On this occasion or if further incident requiring disciplinary action arises, the employee will be given a set period to improve performance and will be informed of the consequences if no improvement occurs or if further incident requiring disciplinary action arises. This written warning will be issued to the employee and a copy kept on the employee’s file.  

Stage 4 – Demotion, Suspension or Dismissal 

If the time limit set at the final written warning stage expires and there is no evidence of significant improvement on the part of the employee or further incident requiring disciplinary action has arisen, then the employee will be suspended or dismissed, as deemed appropriate by management.  

The employer reserves the right to skip stages of the sanctions above in line with the severity of the breach of company procedure. An employer should contact their HR Consultant if they require support in carrying out the disciplinary procedure. 

What is Gross or Serious Misconduct?  

Gross or serious misconduct is behaviour that severely violates the trust that must exist between the employer and their employee. It effectively destroys the working relationship and may justify immediate termination.  

Examples of Gross or Serious Misconduct  

The following list contains some of the principal matters under the heading of gross or serious misconduct: 

  • Theft or fraud or attempted theft or fraud if proven. 
  • Breach of Honesty Policy.  
  • Failure to comply with Safety and Health Regulations.   
  • Negligent practice in the use of equipment or working in a generally unsafe manner.  
  • Breach of policy on illegal drugs/substance abuse.  
  • Physical assault or fighting. 
  • Making or supporting false allegations.  
  • Serious bullying, harassment, sexual harassment.  
  • Criminal acts. 
  • Abuse of policies/procedures. 

How to deal with Gross Misconduct  

two women in a disciplinary procedure meeting

In the case of gross or serious misconduct, management will carry out a full investigation. An employee may be suspended pending a full investigation. If an employee is found guilty of gross or serious misconduct, they may receive the following sanction:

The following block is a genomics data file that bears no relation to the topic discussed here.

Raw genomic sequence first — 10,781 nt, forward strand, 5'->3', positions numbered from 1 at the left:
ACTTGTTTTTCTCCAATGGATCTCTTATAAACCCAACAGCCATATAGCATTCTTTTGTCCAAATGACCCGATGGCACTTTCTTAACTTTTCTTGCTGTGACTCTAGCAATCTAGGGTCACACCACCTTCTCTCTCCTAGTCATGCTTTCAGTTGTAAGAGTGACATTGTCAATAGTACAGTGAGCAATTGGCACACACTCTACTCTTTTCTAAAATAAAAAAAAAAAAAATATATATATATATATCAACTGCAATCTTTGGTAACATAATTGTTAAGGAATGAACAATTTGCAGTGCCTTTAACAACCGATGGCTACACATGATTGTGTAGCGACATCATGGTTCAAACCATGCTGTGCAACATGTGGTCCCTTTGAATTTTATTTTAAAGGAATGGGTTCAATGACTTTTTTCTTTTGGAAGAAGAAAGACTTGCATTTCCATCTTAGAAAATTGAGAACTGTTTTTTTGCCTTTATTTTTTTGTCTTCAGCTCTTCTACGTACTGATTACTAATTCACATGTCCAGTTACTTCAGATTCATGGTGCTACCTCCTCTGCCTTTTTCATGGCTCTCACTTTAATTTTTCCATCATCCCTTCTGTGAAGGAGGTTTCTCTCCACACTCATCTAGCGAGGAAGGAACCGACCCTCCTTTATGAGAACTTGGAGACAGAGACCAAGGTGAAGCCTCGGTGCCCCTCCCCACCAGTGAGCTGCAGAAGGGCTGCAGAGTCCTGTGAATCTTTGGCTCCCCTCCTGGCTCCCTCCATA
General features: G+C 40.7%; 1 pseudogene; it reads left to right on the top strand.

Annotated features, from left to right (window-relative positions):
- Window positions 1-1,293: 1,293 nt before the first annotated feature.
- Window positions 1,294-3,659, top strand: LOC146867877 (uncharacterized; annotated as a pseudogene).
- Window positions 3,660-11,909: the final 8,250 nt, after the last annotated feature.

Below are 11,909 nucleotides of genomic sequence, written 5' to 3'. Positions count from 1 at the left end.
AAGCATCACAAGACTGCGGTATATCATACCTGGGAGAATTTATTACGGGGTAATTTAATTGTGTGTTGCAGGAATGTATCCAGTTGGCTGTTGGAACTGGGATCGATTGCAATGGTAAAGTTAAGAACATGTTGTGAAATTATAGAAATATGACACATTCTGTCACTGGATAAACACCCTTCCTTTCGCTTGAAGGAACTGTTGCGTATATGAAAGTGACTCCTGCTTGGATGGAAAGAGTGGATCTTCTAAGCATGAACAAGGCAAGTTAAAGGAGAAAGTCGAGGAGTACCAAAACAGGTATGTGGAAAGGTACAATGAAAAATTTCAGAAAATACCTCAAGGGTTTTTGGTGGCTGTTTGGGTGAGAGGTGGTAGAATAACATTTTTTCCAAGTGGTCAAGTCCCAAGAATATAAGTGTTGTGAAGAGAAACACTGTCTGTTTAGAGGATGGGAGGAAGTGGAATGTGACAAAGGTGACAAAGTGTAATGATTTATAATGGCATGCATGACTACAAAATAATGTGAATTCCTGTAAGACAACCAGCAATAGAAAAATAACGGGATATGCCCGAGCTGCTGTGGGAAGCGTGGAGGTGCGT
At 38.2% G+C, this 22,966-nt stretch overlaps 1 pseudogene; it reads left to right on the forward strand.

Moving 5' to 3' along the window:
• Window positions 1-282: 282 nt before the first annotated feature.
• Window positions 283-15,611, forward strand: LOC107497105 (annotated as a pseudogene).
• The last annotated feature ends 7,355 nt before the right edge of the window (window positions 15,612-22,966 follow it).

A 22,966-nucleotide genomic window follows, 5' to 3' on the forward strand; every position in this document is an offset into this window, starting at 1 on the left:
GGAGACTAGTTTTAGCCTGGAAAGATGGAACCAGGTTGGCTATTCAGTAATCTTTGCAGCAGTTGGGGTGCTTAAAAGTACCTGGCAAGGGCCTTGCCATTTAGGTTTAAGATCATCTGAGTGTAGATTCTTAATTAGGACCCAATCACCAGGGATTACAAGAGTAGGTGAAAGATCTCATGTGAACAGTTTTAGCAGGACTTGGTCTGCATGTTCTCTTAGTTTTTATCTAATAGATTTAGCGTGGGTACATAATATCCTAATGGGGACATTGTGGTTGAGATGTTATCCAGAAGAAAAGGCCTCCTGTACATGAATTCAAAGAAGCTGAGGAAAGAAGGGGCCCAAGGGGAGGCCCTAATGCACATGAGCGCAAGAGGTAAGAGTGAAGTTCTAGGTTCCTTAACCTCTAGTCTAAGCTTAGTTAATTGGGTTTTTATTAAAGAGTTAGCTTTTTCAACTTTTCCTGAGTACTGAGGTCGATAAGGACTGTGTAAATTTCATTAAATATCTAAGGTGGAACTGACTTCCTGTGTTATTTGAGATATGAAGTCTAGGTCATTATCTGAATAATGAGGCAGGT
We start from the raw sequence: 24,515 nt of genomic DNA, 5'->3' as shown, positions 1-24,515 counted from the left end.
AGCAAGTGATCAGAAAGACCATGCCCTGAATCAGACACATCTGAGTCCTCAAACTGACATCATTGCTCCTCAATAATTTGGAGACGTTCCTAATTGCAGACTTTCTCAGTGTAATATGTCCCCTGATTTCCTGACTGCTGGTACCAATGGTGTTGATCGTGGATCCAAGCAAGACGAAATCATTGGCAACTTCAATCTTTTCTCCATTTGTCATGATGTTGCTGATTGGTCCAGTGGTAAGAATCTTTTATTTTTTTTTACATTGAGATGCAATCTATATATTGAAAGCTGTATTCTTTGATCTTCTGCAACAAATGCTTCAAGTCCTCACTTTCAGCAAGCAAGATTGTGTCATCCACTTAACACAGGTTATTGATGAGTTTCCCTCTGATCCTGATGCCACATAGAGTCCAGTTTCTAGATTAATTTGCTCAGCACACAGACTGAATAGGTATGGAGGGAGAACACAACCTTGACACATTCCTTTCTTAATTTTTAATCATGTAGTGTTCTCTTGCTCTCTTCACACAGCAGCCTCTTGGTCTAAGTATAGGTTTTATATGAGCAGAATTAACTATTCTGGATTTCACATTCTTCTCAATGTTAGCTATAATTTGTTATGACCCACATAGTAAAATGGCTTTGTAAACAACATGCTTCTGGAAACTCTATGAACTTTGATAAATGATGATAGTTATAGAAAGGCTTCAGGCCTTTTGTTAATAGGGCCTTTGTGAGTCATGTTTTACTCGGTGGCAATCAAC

• Final warning   
  • Demotion (if applicable)   
  • Suspended from duty without pay  
  • Dismissed from their employment.  

Every employer must have a disciplinary procedure in place which outlines the reasons for it. Employers should ensure that all employees have received a copy of the workplace disciplinary procedure which they have signed off on.

This provides an employer with the guarantee that they can correctly manage disciplinary issues in the workplace. A disciplinary procedure, when properly executed, enables all employees to receive the same treatment when a disciplinary issue arises, thus having one in place and making it known to all employees will eliminate any ambiguity or claims of unfair treatment. 


In line with the Code of Practice on Grievance and Disciplinary Procedures, every employer must have a disciplinary process in place in order to keep high standards of operation, customer service, health and safety, and to guarantee a fair, effective, and compassionate working environment.    

Instead of serving as a form of punishment, the disciplinary procedure should motivate employees to behave in an improved manner when they fall short of the necessary standards.

It is vital that there is a fair and transparent disciplinary process in place, and both the management and the employee are aware of their positions within the company.

 It is important that all employees within the company view the disciplinary procedure as fair and should an issue arise, they are aware that fair procedures will apply. 

Get In Touch